Consequently a regulatory framework that assumes that radio, television and newspapers would be the only sources of information will soon become hopelessly outdated and ineffective. Ultimately this will work to the detriment of services and to the detriment of consumers. The media reform package that the government announced in July outlines major reforms to Australia’s media ownership laws as part of a broader reform package relating to new digital services and other key broadcasting issues. These reforms have been the subject of lengthy and widespread consultation within government, industry, the community and other interested stakeholders.

The media landscape is an ever-changing one, and we need a flexible system which enables media companies to adapt and prosper in new and dynamic environments. Hence the government’s far-sighted approach will on the one hand meet consumer needs and on the other hand provide new technological benefits into the future—the core of the package, of course, being new services and programming for consumers. These reforms will allow existing players to take full advantage of emerging digital media technologies and will afford them flexibility to structure their businesses to be globally competitive media companies. The package will also allow a more competitive environment, which should encourage new entrants into the media market, hence affording greater diversity and choice to consumers.

While the reforms will allow for some cross-media mergers, they also contain significant safeguards to protect diversity and stop undue concentration, particularly in regional areas. As an additional safeguard against undue media concentration, the government will amend the bill to include a two out of three rule for media mergers in metropolitan and regional areas. This means that media mergers will still be permitted, subject to the floor of four voices in regional areas and five voices in metropolitan areas, but mergers will be permitted only between two of the three regulated platforms in a licensed area—commercial television, commercial radio and associated newspapers. In short, this rule will prevent three-way mergers between commercial television, commercial radio and an associated newspaper in a licensed area. As a senator based in the regional area of the Illawarra, I am hopeful that these reforms will result in greater choice and more balanced views which better reflect the changing nature of the Illawarra.

The report of the Senate Standing Committee on the Environment, Communications, Information Technology and the Arts recommended that this rule be introduced in regional areas; however, the government has decided that it is more appropriate to extend this additional safeguard to all licensed areas. Industry will still benefit from the increased flexibility that relaxation of the cross-media ownership laws will bring, whilst consumers can be confident that diversity will continue to be protected through the range of safeguards the government is including in the bill.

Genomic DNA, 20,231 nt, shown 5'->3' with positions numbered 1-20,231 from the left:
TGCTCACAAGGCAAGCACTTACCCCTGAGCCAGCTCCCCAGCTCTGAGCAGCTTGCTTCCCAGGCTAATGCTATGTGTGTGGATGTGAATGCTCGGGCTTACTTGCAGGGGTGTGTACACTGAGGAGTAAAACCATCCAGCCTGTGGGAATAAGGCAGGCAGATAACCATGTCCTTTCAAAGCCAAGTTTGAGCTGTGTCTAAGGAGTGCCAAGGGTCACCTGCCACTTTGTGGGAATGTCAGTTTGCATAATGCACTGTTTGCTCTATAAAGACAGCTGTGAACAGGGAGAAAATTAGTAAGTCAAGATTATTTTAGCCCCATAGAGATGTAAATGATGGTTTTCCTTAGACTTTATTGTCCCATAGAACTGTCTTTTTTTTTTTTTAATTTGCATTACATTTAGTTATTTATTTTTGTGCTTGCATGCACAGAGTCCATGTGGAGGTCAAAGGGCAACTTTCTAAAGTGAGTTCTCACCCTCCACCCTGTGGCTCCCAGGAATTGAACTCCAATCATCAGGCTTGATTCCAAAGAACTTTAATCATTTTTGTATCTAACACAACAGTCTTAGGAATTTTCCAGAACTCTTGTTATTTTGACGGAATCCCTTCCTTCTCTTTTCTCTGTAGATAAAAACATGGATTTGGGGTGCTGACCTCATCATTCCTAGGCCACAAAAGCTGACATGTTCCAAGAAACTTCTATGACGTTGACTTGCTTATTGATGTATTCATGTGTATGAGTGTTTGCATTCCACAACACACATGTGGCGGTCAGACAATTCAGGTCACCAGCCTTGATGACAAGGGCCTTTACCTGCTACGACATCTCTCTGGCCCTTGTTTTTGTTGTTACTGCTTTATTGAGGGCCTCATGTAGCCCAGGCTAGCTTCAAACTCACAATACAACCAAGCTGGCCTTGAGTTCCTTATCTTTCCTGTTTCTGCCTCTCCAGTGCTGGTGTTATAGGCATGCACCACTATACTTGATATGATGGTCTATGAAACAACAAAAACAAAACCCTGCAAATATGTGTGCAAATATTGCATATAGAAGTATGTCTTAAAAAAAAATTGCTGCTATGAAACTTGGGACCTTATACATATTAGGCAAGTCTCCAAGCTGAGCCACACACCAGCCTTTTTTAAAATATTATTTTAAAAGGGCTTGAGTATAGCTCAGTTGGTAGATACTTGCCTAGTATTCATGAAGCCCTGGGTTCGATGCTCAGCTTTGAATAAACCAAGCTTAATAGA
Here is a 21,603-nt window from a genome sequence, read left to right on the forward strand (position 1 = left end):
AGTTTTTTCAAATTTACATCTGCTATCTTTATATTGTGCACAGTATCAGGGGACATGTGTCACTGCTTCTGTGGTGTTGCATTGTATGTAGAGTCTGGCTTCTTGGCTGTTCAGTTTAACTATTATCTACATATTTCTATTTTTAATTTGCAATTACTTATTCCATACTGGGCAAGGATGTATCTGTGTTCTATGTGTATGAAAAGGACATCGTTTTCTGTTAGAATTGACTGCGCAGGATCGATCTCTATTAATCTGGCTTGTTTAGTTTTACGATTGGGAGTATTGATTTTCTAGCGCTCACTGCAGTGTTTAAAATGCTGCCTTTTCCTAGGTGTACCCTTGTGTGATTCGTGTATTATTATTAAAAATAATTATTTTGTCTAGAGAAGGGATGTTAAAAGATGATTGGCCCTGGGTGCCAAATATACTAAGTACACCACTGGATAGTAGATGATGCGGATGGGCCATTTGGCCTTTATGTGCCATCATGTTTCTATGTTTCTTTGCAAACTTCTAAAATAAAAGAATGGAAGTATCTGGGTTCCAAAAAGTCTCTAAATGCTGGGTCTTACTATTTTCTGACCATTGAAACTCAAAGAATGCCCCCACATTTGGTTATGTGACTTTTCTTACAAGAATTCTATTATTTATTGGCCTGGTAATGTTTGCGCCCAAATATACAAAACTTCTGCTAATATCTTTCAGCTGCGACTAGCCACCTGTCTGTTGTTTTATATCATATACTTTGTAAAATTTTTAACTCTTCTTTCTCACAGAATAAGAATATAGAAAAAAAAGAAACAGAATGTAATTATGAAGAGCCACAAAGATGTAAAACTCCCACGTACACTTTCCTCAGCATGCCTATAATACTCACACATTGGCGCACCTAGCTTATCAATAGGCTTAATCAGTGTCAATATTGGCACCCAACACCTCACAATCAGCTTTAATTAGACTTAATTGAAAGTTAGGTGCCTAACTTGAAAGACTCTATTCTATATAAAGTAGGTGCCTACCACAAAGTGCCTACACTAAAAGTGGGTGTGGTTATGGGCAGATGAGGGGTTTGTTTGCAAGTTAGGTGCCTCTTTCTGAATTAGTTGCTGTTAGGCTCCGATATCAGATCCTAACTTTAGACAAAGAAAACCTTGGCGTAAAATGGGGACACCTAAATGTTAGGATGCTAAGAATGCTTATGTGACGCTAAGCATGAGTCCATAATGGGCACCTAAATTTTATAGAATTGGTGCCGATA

The Trade Practices Act 1974 will continue to apply to media transactions, with the Australian Competition and Consumer Commission playing an essential role in assessing competition issues associated with mergers. Separate from the protection of competition, the Australian Communications and Media Authority will oversee the safeguards to ensure diversity and local content. ACMA will make sure that transactions comply with the minimum number of media group requirements and that broadcasters comply with local content obligations. It is important to remember that, in addition to the traditional commercial media, Australians will continue to have access to a variety of other services from the public broadcasters. In relation to the ABC, this includes two digital television channels, up to five radio stations—Radio National, News Radio, Local Radio, Classic FM, and Triple J—and their online services. In relation to SBS, this will include television, radio and online services, subscription television, community radio and television, out of area and national newspapers and other internet services.

The government is committed to ensuring that all Australians, be they in metropolitan or rural and regional areas, benefit from these reforms. The government is committed to reforming Australia’s media ownership laws while protecting the public interest in a diverse and vibrant media sector. So what do we get from our political opponents? During the election, Labor said their policies would maximise Australian investment and employment in the media sector. They want to retain cross-media ownership laws but at the same time relax foreign ownership restrictions. How do you maximise Australian investment in the media sector by lifting foreign ownership restrictions which only allow new overseas investment in our media sector and prevent Australian media companies from competing? Clearly Labor’s idea of preventing excessive concentration of media ownership in Australia is by allowing only foreign companies to contribute to diversity. This simply does not make sense.